No matter how well you run your business, sometimes things will go wrong. If so, it's good to know how to turn a bad situation into a good one.
Lady Thatcher’s famous quote, "This lady is not for turning,” speaks of her indomitable spirit and determination. What can we learn from this as business leaders? A vital skill: the ability to turn a negative situation into a positive one.
In my nearly 25 years in business I have been fortunate indeed to be able to count the number of complaints about the service we deliver on less than one hand. Of course, the reason for that is less luck and more exemplary customer care.
The old saying of ‘‘pleasing all the people all the time’’ is one I deem important, and on the very rare occasions when I have had a less than 100 per cent satisfaction rating from a customer, I have taken it very much as a personal failure. As MD it's my sole responsibility to ensure a first class service. Even it the actual failure may not have been directly caused by me, it was my fault and ultimately my problem.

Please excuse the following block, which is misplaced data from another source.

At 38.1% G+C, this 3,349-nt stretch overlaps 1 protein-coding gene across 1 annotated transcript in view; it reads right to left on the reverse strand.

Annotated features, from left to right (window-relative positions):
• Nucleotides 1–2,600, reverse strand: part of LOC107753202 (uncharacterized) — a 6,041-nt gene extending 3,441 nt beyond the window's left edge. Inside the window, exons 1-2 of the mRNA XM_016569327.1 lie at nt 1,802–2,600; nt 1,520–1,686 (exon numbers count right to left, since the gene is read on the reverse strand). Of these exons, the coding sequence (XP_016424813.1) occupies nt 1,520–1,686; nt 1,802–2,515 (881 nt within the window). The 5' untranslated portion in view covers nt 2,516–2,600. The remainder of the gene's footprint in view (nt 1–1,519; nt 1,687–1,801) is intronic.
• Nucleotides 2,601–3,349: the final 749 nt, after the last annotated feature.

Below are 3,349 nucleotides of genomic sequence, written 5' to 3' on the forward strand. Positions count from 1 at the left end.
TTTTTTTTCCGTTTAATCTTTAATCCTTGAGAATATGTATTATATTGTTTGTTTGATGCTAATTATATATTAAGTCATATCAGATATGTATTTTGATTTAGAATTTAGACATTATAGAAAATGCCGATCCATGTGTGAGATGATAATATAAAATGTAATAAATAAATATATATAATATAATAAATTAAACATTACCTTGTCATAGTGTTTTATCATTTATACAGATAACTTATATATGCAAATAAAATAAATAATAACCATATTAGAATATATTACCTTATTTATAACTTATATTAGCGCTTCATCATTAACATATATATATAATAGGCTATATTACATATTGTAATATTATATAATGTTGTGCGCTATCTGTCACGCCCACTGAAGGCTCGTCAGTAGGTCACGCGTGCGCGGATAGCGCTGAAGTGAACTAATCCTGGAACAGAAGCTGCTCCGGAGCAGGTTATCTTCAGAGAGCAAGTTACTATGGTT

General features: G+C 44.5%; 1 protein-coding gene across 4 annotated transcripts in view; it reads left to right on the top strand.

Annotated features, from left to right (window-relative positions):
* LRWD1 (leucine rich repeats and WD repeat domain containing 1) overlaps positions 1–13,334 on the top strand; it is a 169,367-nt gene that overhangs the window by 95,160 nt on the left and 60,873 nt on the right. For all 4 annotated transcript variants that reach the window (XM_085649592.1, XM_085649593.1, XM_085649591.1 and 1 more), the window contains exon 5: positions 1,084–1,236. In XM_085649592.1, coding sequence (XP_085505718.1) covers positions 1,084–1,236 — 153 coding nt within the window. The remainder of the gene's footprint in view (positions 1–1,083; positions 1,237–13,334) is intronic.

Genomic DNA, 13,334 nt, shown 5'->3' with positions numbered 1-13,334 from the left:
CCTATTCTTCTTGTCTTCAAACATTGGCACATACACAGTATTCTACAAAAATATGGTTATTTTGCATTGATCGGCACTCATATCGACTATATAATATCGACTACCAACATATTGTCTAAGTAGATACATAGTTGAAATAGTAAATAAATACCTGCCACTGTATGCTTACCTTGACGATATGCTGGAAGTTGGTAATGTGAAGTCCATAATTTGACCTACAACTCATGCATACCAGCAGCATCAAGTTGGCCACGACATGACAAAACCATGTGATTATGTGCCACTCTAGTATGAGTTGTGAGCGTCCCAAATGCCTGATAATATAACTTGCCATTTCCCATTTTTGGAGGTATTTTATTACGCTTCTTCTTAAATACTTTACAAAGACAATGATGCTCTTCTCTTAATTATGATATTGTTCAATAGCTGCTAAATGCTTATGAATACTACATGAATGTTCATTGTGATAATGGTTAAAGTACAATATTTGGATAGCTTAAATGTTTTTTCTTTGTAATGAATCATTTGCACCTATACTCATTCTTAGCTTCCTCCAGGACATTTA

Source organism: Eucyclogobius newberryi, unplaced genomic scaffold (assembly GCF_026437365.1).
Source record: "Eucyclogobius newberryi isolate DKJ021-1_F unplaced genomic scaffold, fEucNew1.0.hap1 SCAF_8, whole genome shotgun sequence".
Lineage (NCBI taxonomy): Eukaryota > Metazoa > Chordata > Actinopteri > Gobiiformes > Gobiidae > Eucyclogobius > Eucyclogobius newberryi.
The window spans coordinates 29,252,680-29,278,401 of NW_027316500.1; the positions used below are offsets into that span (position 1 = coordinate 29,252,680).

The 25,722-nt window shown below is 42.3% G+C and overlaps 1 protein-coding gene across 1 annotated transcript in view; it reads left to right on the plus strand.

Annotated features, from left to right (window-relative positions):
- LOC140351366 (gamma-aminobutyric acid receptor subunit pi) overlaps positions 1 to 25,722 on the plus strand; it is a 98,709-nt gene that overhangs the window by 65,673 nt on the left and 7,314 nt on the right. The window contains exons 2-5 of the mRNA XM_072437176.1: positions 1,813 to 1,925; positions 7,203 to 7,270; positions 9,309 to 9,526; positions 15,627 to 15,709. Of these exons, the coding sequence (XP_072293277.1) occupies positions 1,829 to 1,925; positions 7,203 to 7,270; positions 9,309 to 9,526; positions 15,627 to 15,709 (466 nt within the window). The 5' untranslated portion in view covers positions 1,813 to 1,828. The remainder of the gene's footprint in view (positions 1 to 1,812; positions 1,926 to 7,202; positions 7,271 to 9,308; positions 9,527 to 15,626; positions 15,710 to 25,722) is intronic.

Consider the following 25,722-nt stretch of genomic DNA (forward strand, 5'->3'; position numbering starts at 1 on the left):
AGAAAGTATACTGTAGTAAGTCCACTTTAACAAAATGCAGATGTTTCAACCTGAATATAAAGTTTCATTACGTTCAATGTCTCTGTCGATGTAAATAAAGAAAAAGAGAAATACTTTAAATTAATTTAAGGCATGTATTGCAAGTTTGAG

Everyone makes mistakes, but it’s still a massive disappointment when something goes wrong in the most carefully laid plans. When this happens, the key is to turn the problem into something positive.
1) Own up straight away (this will always help take the heat out of the situation).
2) Acknowledge the issue.
3) Listen, listen, listen to the client’s perception of the situation without being defensive.
4) Suggest remedies and get an agreement on actions (possibly from both sides).
5) Instigate the remedial action as soon as possible.
6) Check and continue to check with your client that they are satisfied with the remedy.
7) Ensure your processes are changed reviewed as needed to prevent the same situation recurring.
Something I have discovered from invoking this system is that what was potential an unhappy situation which, if not dealt with correctly, could have resulted in reputational damage, can actually achieve the exact opposite and make the disgruntled client become your best advocate.
So, although nobody wants to hear complaints, rather than seeing only the negative, try and remember just what is possible if such situations are handled correctly.
Jo Haigh is head of FDS corporate finance services and the author of The Financial Times Guide to Finance for Non Financial Managers. You can reach her at firstname.lastname@example.org.